Representing Alexandria, Arlington, and Fairfax

Newsletter - January 26, 2018

Bringing Medical Marijuana to Virginia
Expected Legalization Date: July 1, 2018

I’ve long advocated for reform of our outdated and unnecessarily punitive marijuana laws. Those of you who know me personally know I've never even tried cannabis. (I have a strong negative allergic reaction to both marijuana and tobacco. Please don't smoke anywhere near me.)

But just because something physically disgusts me does not make me blind to the scientific fact that non-psychoactive cannabidiol oils from cannabis -- oils that don't get you "high" -- have proven scientific effects that reduce pain and nausea and even kill cancer cells.

After my 2016 bill to decriminalize the use of marijuana (HB997) failed in subcommittee, I decided to learn more about the medical use of cannabidiol oils. In 2017, I introduced a bill (HB2135) to bring full medical marijuana to Virginia. Being told that was a "tough lift" but having reviewed strong scientific evidence showing these oils kill cancer cells, I narrowed the legislation to allow medical marijuana for treatment of cancer. We had a long hearing (almost 30 minutes) where I brought forth study after study of scientific evidence. You can watch last year's hearing by clicking here or the picture below.

As you'll see, I changed several minds last year. Several Republicans voted for the bill, and it only lost in subcommittee by one vote.

Specifically, you can hear Republican Delegate Ben Cline say at the end of the hearing (about 25 minutes in): "I'm pleased with what I'm hearing. I'm hearing developments that I haven't heard before."


Last year's hearing on my medical marijuana bill (HB 2135)

Last year, Delegate Cline made clear that he was pleasantly surprised that I proved that cannabidiol oils didn't only mitigate pain from cancer treatment; they also helped to heal the underlying condition by killing cancer cells.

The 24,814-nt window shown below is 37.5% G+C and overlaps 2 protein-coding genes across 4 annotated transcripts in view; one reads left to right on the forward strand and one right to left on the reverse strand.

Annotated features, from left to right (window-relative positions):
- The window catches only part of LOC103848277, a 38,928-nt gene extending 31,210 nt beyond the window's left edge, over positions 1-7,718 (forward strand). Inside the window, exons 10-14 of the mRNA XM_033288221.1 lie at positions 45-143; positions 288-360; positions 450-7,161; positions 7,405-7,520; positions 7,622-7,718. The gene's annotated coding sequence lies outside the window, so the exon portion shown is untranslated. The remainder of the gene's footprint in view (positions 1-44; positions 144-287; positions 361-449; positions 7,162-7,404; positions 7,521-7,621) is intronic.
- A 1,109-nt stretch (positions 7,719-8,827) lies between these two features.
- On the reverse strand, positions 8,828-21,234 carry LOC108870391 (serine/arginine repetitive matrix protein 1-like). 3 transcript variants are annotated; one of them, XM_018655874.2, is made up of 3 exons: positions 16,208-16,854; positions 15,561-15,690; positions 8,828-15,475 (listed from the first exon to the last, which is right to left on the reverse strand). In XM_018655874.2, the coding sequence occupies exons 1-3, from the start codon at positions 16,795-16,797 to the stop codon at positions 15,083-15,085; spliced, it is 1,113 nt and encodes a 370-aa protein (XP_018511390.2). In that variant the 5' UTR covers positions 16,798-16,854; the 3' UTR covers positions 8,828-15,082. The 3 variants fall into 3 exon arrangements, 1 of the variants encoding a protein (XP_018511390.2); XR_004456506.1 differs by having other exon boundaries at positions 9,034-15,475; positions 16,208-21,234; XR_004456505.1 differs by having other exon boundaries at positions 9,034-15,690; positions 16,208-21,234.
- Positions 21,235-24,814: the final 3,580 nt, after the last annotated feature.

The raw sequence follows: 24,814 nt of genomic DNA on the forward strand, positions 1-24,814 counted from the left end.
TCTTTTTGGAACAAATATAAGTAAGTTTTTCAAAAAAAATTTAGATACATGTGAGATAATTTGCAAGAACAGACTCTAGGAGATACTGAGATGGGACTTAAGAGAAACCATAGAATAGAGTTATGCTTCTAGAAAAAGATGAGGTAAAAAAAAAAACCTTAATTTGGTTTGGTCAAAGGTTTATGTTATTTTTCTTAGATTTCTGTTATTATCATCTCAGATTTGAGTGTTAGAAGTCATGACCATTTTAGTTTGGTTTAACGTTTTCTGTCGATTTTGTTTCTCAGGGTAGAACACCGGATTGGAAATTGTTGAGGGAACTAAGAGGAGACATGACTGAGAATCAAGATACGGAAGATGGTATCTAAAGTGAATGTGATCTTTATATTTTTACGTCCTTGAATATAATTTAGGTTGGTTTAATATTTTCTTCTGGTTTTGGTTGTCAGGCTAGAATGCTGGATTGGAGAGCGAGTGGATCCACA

So I joined with Delegate Cline to make it a reality this year. I introduced HB 137 to allow medical marijuana for Virginia cancer patients in mid-December. Then I talked with Delegate Cline and found, to my delight, that I had so persuaded him last year that he was willing to introduce a bill to bring complete medical marijuana to Virginia this year! He introduced HB 1251 on January 10, the first day of session, named me chief co-patron, and this week, the bill successfully passed subcommittee. Having counted the votes on full committee and talked to Members in both the House of Delegates and the Senate, I am extremely optimistic about the fate of this legislation. I expect this law to pass. I predict cannabidiol oils will be legally prescribed in Virginia for diagnosis or treatment of illnesses beginning in July 2018.

Click video to the right to watch this year's hearing on HB 2135, the bipartisan medical marijuana that passed the House and contains my HB 137.

Yesterday's Town Hall in Alexandria


Yesterday Senator Adam Ebbin and I hosted our annual legislative town hall. Thank you to the more than one hundred people who came out for more than two hours on a Saturday morning. We answered dozens of questions on a wide range of issues, including Medicaid expansion, gun safety, and environmental concerns. Many of you had bill numbers in your hands.